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Preferred Seating - Emergency Exit Row

Part 1: The Emergency Exit Row


The empty cabin of an airplane
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When one is looking for premium seating in the often confined quarters of the economy cabin of an airplane, the exit row is usually mentioned. The emergency exit rows of an aircraft are usually more spacious, but not universally so. More space comes with more restrictions for this type of seating that should be considered before asking for a seat in the exit row.

For airlines that permit advance seat selection, securing a seat in the emergency exit row may be restricted. Many airlines do not permit booking exit row seats in advance for a number of reasons including:

  • making sure that the passenger is appropriate for the seating,
  • because errors have occurred and passengers have had to be re-seated at the airport, causing possible inconveniences for the affected passengers (especially if they are not traveling alone).
The biggest benefit of being seated in the emergency exit row is that the leg room is usually more generous, particularly on long-range aircraft. On a smaller airplane used for shorter distances (like a 37 to 50 seat Dash 8, or a 50 seat Canadair Regional Jet for example) the difference between an exit row and other rows may be indistinguishable other than the fact that in lieu of a small port hole window is a door with a small port hole window at the end of the row. However, on anything larger than both the commuter jets and turbo-prop aircraft, the difference in leg room is at the very least noticeable (even more so for aircraft used for long distance international travel). If you are not permitted to book the exit row in advance, the airlines usually treat it on a first come (and requested), first served basis so show up early if you want an exit row seat.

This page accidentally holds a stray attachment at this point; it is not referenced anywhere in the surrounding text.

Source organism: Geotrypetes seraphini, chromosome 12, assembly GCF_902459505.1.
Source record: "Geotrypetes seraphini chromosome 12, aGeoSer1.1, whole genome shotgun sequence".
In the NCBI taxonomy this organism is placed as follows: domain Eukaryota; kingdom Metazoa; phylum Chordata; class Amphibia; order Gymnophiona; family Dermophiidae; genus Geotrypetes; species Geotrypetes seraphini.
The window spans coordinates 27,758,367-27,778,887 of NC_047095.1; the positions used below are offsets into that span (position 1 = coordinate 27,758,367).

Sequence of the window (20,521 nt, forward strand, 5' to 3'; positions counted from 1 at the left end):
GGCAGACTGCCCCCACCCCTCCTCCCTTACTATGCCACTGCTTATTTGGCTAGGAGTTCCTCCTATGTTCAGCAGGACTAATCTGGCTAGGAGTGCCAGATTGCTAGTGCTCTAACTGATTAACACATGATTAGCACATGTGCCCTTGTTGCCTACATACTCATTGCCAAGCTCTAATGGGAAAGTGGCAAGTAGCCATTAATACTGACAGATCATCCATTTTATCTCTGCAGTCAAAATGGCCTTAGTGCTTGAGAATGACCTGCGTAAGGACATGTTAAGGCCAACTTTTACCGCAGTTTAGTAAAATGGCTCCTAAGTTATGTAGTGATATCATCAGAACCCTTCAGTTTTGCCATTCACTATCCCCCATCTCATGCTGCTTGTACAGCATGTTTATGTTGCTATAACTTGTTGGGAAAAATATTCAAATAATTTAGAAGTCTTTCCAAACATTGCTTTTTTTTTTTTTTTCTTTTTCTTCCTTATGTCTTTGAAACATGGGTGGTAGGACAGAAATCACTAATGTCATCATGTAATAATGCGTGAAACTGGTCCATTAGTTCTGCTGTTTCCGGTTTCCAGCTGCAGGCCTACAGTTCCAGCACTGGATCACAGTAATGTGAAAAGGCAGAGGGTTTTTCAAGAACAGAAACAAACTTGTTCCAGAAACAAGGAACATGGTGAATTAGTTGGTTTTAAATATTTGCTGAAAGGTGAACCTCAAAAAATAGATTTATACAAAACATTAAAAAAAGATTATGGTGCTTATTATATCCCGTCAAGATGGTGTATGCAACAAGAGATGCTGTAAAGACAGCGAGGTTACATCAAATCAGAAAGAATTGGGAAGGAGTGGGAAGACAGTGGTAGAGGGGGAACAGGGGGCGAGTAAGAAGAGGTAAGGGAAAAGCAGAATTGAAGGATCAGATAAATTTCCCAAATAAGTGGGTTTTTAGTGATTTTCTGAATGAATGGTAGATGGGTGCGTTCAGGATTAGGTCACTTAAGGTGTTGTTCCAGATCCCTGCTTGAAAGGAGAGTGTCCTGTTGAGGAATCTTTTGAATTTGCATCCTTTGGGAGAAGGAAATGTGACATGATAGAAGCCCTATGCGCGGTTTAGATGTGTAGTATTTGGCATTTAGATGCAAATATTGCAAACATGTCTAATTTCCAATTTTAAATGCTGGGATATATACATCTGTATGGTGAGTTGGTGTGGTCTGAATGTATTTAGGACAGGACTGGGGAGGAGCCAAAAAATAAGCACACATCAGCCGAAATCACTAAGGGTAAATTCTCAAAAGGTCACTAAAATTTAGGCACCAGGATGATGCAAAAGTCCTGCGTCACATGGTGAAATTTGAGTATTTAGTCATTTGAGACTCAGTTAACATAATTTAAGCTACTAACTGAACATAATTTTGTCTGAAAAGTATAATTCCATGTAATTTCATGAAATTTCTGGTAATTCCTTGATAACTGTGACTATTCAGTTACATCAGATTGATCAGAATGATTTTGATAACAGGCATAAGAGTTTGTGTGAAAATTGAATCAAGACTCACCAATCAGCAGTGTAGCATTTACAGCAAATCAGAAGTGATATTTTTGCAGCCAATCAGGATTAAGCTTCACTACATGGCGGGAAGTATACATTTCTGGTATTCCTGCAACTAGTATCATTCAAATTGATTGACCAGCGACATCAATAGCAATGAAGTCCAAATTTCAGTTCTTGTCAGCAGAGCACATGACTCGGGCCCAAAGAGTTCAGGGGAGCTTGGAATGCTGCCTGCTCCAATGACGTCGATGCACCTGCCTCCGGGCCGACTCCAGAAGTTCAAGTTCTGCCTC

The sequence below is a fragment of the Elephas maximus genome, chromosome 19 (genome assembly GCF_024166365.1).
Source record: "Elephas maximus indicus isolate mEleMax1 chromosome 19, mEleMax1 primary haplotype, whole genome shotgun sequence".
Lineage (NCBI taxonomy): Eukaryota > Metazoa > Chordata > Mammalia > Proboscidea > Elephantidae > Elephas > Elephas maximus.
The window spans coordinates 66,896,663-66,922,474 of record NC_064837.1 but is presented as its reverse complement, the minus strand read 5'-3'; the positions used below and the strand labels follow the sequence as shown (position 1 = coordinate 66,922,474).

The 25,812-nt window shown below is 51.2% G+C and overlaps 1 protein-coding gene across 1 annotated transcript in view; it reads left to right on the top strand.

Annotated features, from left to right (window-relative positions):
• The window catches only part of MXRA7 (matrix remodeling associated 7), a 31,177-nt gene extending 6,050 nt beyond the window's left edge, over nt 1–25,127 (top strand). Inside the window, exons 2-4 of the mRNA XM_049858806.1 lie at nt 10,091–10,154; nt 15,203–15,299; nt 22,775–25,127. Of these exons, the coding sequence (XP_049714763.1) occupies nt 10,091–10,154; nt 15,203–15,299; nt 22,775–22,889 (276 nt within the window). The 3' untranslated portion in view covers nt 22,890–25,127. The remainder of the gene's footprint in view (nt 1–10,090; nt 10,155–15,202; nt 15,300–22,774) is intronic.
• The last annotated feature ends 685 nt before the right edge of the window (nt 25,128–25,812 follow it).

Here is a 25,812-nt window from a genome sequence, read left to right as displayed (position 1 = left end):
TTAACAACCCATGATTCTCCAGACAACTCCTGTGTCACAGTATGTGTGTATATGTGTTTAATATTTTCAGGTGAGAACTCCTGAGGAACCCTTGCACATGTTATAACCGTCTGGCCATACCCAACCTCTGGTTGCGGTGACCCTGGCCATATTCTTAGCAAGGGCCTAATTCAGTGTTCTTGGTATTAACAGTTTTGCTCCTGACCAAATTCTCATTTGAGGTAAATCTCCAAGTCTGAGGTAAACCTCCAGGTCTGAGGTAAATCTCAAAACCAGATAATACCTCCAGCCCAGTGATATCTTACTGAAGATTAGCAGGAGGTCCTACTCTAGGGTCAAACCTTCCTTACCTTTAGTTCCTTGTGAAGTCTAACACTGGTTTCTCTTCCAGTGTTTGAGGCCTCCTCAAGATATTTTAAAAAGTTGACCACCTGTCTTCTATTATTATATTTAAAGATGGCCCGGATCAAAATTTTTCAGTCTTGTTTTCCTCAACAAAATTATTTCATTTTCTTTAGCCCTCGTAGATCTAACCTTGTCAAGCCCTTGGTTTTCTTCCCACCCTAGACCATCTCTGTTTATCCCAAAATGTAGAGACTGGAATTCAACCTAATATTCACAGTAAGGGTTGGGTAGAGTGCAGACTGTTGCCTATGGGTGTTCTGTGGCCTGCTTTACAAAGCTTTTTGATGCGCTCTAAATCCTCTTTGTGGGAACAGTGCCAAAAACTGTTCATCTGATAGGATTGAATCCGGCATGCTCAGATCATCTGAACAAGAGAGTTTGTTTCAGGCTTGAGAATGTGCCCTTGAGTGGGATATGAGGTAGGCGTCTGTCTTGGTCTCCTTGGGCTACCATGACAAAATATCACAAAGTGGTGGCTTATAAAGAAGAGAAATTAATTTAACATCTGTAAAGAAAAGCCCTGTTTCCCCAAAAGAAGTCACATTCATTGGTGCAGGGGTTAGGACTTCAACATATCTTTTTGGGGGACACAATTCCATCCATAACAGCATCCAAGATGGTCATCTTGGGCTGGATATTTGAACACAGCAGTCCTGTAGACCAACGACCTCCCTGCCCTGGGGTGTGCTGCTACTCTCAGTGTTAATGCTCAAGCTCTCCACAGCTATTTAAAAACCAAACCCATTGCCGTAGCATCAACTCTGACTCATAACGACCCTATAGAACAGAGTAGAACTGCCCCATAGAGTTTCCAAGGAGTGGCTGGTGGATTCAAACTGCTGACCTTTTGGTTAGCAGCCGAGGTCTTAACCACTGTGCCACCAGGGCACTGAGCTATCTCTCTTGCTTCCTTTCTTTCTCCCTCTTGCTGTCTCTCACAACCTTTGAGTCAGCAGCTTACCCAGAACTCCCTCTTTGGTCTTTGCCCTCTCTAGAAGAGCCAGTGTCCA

One important note for those seated close to an exit row - try not to book seats in the row immediately in front of an exit row as these seats are often ones that do not recline and will thus affect your comfort on a longer flight.
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